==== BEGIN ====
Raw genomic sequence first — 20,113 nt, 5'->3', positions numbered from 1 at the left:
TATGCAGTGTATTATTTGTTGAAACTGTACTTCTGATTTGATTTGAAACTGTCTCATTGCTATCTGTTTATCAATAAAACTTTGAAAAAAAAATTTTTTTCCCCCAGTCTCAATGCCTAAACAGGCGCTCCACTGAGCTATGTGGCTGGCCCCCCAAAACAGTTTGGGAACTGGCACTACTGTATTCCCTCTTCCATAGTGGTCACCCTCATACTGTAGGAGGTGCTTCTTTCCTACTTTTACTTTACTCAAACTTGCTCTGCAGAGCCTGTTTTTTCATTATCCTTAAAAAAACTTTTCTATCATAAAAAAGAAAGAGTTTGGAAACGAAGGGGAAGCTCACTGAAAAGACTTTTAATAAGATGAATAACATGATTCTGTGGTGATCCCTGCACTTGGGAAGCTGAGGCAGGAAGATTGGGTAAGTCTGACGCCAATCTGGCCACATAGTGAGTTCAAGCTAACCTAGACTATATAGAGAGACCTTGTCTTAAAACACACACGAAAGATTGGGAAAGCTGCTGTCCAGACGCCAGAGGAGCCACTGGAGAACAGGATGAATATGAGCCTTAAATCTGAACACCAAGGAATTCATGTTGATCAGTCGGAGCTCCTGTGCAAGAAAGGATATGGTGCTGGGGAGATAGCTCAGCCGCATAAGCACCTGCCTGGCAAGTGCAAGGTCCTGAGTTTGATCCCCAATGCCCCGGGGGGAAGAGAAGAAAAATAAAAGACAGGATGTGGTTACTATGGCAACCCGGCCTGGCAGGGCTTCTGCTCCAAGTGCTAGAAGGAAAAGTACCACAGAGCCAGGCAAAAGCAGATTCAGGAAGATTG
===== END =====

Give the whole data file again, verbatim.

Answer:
Raw genomic sequence first — 20,113 nt, 5'->3', positions numbered from 1 at the left:
TATGCAGTGTATTATTTGTTGAAACTGTACTTCTGATTTGATTTGAAACTGTCTCATTGCTATCTGTTTATCAATAAAACTTTGAAAAAAAAATTTTTTTCCCCCAGTCTCAATGCCTAAACAGGCGCTCCACTGAGCTATGTGGCTGGCCCCCCAAAACAGTTTGGGAACTGGCACTACTGTATTCCCTCTTCCATAGTGGTCACCCTCATACTGTAGGAGGTGCTTCTTTCCTACTTTTACTTTACTCAAACTTGCTCTGCAGAGCCTGTTTTTTCATTATCCTTAAAAAAACTTTTCTATCATAAAAAAGAAAGAGTTTGGAAACGAAGGGGAAGCTCACTGAAAAGACTTTTAATAAGATGAATAACATGATTCTGTGGTGATCCCTGCACTTGGGAAGCTGAGGCAGGAAGATTGGGTAAGTCTGACGCCAATCTGGCCACATAGTGAGTTCAAGCTAACCTAGACTATATAGAGAGACCTTGTCTTAAAACACACACGAAAGATTGGGAAAGCTGCTGTCCAGACGCCAGAGGAGCCACTGGAGAACAGGATGAATATGAGCCTTAAATCTGAACACCAAGGAATTCATGTTGATCAGTCGGAGCTCCTGTGCAAGAAAGGATATGGTGCTGGGGAGATAGCTCAGCCGCATAAGCACCTGCCTGGCAAGTGCAAGGTCCTGAGTTTGATCCCCAATGCCCCGGGGGGAAGAGAAGAAAAATAAAAGACAGGATGTGGTTACTATGGCAACCCGGCCTGGCAGGGCTTCTGCTCCAAGTGCTAGAAGGAAAAGTACCACAGAGCCAGGCAAAAGCAGATTCAGGAAGATTG